“The worst sin towards our fellow creatures is not to hate them, but to be indifferent to them; that’s the essence of inhumanity.” — George Bernard Shaw
Hate is the other side of love and shows at least energy and passion. Probably most of us feel surges of hate at some time or another, especially toward those we love the most. We can deal with this if we realize that these moments will pass and be forgiven.
But indifference and apathy can become a disease of the spirit so pervasive that their darkness envelops everything. Then life is stifled and throttled at the root. If we don’t value the people around us, they will feel our lack of caring as striking at the heart of their humanity. If we have no time for life, then life and those close to us will drift away from us.
The world is a place of splendor and love. We can connect with it if we reach out beyond self-concern and replace indifference and apathy with the energy of living and loving.
- 15 Simple Ways to Protect and Build Up Your Relationship (socyberty.com)
- Silence of the Nation:Apathy or Distrust? (teabreak.pk)
- Better to be hated than ignored | Stephen Bullivant (guardian.co.uk)
“If you hate a person, you hate something in him that is part of yourself” –Herman Hesse
Hatred, just like anger, has the potential to corrode and eats away at me, and I often end up being the loser. My life has been wrecked by the resentments and hostilities I have felt for others.
Why? Because hatred paralyzes me and prevents me from moving forward. I find myself becoming fixed in ugly feuds and rivalries and then I’m unable to go on with a happier life. I am in that dark place today and I am trying to take the necessary time I need to look within myself. As I become more clear-sighted about my hatreds I find that they are often directed at parts of me that I dislike, or even fear. For example, I may hate a certain noise because I was afraid of a similar noise when I was a child; I may detest others’ sexual preferences because I fear it may secretly be my own.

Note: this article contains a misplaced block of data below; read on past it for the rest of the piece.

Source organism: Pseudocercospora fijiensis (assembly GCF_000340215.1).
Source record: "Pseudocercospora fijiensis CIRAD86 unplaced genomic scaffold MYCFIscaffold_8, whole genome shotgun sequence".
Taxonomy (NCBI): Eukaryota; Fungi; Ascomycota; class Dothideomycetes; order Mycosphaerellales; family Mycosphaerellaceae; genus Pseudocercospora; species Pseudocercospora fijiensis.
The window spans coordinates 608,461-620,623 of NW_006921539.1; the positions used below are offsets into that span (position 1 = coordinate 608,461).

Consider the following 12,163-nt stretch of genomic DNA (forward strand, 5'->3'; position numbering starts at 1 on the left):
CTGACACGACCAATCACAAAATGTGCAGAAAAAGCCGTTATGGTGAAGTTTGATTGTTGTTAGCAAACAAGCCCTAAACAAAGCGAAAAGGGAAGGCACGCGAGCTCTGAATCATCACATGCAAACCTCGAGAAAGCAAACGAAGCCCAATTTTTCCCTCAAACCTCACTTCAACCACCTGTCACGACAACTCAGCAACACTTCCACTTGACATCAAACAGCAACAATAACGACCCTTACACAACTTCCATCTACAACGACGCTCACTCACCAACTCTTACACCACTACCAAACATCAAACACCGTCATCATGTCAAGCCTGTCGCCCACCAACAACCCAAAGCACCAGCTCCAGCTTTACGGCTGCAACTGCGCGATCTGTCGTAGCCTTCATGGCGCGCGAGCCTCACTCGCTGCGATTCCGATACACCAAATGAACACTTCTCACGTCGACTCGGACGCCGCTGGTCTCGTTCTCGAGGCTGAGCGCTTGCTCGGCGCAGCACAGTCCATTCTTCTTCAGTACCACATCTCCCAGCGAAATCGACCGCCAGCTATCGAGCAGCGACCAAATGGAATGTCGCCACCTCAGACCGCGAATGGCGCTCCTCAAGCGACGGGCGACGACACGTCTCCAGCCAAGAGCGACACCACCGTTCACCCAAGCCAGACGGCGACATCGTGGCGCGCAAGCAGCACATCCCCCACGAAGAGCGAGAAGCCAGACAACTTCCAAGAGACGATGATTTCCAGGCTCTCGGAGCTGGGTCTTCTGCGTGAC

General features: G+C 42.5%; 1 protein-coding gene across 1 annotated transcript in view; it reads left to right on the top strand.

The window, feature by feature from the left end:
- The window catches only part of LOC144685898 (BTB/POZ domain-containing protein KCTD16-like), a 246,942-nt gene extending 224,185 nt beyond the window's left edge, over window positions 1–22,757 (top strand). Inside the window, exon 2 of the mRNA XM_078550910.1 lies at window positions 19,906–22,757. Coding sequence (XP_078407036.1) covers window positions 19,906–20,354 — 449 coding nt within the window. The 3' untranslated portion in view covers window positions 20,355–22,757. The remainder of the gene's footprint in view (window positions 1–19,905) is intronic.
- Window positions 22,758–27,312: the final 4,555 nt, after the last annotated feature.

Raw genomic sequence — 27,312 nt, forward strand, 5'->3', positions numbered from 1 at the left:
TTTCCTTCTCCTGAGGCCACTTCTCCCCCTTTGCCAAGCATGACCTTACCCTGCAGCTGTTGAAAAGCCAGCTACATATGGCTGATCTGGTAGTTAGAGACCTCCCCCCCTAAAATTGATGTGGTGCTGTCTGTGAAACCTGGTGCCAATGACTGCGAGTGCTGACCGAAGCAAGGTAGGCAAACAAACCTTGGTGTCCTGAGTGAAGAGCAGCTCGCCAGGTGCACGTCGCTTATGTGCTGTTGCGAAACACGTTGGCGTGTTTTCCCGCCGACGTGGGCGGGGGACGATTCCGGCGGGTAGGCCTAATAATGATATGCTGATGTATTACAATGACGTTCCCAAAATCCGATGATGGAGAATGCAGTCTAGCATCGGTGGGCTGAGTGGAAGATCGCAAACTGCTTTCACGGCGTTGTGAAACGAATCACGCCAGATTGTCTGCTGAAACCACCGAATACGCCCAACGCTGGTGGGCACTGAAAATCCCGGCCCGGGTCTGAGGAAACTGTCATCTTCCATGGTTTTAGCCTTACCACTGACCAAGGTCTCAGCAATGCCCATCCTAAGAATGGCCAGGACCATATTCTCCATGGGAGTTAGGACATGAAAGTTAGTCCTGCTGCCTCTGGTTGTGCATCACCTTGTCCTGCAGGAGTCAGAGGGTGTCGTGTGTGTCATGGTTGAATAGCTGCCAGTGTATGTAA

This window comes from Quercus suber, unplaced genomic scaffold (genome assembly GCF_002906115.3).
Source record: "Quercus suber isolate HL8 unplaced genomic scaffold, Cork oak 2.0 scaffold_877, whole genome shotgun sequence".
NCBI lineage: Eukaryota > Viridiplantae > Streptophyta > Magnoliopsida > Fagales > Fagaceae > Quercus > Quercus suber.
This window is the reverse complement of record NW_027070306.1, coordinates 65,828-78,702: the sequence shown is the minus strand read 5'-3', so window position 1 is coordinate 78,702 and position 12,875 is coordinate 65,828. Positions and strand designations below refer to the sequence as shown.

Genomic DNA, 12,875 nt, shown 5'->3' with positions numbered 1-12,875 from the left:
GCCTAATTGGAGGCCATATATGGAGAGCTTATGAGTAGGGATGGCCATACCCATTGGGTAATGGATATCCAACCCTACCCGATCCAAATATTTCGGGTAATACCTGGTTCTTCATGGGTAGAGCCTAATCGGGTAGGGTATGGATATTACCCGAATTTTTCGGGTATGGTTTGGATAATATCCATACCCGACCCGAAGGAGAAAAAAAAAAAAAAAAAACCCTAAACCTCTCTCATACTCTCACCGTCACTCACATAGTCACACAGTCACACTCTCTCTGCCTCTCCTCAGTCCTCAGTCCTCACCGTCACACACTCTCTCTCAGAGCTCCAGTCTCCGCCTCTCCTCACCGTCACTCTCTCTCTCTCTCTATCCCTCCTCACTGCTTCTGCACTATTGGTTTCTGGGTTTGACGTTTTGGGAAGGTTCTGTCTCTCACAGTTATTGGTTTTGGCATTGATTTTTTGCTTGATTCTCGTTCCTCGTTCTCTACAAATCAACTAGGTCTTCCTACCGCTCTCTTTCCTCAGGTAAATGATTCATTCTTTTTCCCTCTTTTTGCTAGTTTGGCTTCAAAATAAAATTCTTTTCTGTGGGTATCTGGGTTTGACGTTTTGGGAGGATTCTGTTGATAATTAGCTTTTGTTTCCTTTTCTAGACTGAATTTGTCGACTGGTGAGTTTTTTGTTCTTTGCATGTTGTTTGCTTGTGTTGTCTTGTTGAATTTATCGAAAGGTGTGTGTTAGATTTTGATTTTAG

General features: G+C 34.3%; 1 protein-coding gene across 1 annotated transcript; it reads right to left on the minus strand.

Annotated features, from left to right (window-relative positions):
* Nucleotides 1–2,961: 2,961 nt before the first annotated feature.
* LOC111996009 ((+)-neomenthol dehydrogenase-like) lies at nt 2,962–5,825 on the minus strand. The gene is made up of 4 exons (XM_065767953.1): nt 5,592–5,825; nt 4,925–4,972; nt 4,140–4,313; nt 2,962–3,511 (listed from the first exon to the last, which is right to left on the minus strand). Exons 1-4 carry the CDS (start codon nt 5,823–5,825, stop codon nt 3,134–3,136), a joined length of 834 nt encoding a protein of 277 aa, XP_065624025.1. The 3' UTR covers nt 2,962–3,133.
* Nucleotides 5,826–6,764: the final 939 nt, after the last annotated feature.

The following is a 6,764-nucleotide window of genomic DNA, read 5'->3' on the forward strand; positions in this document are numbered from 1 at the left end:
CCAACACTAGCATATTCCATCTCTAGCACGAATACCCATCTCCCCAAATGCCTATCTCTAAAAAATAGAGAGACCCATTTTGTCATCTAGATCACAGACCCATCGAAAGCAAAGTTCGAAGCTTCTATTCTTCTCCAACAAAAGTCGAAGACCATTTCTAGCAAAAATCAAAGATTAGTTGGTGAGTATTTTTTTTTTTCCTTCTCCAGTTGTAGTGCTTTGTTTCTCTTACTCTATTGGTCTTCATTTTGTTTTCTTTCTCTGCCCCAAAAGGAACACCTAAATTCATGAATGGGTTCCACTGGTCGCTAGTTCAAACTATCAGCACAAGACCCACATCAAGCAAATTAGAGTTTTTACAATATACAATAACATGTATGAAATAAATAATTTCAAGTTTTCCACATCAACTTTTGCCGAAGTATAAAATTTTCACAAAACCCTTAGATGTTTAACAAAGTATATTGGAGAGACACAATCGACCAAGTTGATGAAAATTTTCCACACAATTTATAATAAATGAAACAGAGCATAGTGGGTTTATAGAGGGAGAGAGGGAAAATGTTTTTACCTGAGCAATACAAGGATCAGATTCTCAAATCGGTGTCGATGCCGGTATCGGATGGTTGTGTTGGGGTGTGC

Today, I despise someone’s manipulation, dishonesty and defensiveness about their previously communicated commitments and the fabricated lies and distortions they have created, all in trying to discredit me and what I know to be the truth.
While looking at this hatred I feel toward this person and being honest with myself, I am beginning to get to the root of my anger and hatred. As I continue this process of looking within I know I will be able to deal with my feelings, and let them be carried away by the winds of time. To help me until I have accomplished this, I have created an affirmation which goes, “I realize that my anger and hatred is often directed at myself. Now I am ready to work to get free of the hatred that cripples me.”
“Envy is more implacable than hatred.” – de La Rochefoucauld
Many of us, at times, have felt envious of other people. We envy those who have what we want: more money, more self-confidence, a happy relationship, a more interesting life. We may have defined our desires according to maligned values which told us we needed more, always more.
If we look beneath our envy, what will we find? Sadness? Anger? Feelings of deprivation? These are real emotions, reflecting perhaps childhoods and present lives spent struggling with loss. No wonder we lapse into envy; it’s painful to face the magnitude of the losses we’ve endured and the needs that have gone unmet.
One way I am discovering to get beyond envy is to work toward healing the past by filling up the present. We can recognize that envy is corrosive and disrespectful. It turns people we envy into objects and separates us from them. Peace of mind comes from living in the present and being comfortable with who we are. We can’t live someone else’s life, only our own.